Six budgeting ideas for project management


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By Jim Lamzela

Special to Ontario Construction News

The project manager has a wide variety of tasks from the very start of a project to the time it is completed. From keeping an eye on the progress of the project, scheduling the employees, keeping a record of materials and scheduling tasks. Its easy to lose track and end up going over budget.

The following are some budgeting ideas for effective project management:

How to budget effectively

  1. Create a schedule

The first thing to do is to create a schedule that will designate the funds needed for each task involved in the project. Figuring out the labor and material for each task is extremely important. Estimating how much these expenses will be is the first step. If help is needed, engineers and architects should be utilized. Once these costs are determined, then the budget can be set up.

  1. Use a budgeting application tool

To determine more accurately the costs and track spending, the project manager should use a budgeting application tool. With so much of technology that is available today at your disposal, you can closely track just about every metric that matters to a construction site, including materials, productivity, equipment usage, and individual worker stats. This will help with estimating and reduce unnecessary processes and increase accuracy.

  1. Determine monthly costs

Determine the monthly cost of running the project. This should be openly documented for your team to keep everyone on track. Make note at the end of the month how you did in terms of budget. Nothing is ever perfect and you may be over or under, but this way you are keeping an eye on it. Checking in monthly allows you to make the necessary adjustments to the budget or resources.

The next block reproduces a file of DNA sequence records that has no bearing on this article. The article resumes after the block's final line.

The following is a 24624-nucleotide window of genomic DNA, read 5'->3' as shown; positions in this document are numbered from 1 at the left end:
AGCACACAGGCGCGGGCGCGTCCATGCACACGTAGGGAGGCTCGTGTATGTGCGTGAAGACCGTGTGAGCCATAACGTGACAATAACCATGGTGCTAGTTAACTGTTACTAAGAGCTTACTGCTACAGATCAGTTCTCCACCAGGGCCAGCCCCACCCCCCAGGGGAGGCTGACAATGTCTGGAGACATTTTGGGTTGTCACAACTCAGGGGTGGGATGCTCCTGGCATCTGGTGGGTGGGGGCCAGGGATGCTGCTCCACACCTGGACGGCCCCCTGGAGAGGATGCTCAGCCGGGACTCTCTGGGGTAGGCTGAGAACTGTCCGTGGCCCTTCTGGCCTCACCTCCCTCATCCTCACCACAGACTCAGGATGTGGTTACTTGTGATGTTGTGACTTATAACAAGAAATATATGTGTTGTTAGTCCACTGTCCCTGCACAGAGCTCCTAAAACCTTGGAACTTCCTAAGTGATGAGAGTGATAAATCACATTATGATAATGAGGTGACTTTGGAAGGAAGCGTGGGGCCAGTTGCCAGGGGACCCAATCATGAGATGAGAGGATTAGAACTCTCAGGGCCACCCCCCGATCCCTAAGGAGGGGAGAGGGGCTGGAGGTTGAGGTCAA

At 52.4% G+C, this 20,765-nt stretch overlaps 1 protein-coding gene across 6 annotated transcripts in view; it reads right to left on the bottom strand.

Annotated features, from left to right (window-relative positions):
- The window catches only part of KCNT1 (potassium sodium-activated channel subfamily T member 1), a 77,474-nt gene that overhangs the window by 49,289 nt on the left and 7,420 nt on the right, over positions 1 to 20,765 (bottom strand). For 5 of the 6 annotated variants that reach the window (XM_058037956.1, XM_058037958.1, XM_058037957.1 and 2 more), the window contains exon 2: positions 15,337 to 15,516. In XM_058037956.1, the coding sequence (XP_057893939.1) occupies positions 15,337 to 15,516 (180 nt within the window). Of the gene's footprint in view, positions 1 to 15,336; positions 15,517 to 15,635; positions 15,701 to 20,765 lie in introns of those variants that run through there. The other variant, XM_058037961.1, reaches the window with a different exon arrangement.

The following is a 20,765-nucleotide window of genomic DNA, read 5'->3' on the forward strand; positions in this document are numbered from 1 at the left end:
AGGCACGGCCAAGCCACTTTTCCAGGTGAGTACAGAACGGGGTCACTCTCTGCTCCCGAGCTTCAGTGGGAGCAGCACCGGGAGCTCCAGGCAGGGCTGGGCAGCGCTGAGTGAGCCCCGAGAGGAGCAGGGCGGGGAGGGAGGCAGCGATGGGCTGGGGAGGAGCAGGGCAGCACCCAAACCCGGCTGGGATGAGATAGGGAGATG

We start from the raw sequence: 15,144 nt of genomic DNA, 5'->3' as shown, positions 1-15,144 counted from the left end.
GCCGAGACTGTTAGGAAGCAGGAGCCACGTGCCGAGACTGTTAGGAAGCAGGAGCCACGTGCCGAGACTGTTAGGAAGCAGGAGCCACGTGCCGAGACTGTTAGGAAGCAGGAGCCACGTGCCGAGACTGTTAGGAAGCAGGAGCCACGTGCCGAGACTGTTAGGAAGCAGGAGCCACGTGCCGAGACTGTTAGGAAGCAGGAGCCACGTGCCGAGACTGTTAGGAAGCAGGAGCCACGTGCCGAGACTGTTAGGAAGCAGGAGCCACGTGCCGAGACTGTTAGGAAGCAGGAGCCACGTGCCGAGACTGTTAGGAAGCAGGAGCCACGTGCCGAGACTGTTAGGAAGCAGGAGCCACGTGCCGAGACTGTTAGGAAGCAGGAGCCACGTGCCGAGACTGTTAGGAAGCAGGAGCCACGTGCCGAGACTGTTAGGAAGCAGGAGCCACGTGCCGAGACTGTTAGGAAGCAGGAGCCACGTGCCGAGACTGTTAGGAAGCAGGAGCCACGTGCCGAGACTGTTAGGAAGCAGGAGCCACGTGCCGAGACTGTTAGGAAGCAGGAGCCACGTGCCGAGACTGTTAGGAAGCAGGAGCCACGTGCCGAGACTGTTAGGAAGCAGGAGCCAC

1. Monitor progress

Monitoring progress at every step of the project is extremely important. Keeping an eye on employee’s hours and overtime will help with labor productivity. Overseeing what materials are purchased allows you to keep costs under control and you can make changes in one area if another part of the project goes over budget.

  1. Control costs

Cost controls should be determined for timesheets and labor, vendor invoices, materials, hardware and software needed, and additional expenses. You cannot do it all yourself and you shouldn’t try. Dropping the ball on something could cause your budget to spin out of control.

  1. Allocate for unexpected costs

Clients that complain about a project going over the budget is one of the biggest criticisms that a project manager hears. We all know that not every project goes according to plan and that this can cause unrealized costs. This is the reason why it is recommended that at least 10% of the total budget should be allocated to unexpected costs. Most of the time, this will cause the project to finish under budget and will add to client satisfaction.

Jim Lamzela is president of


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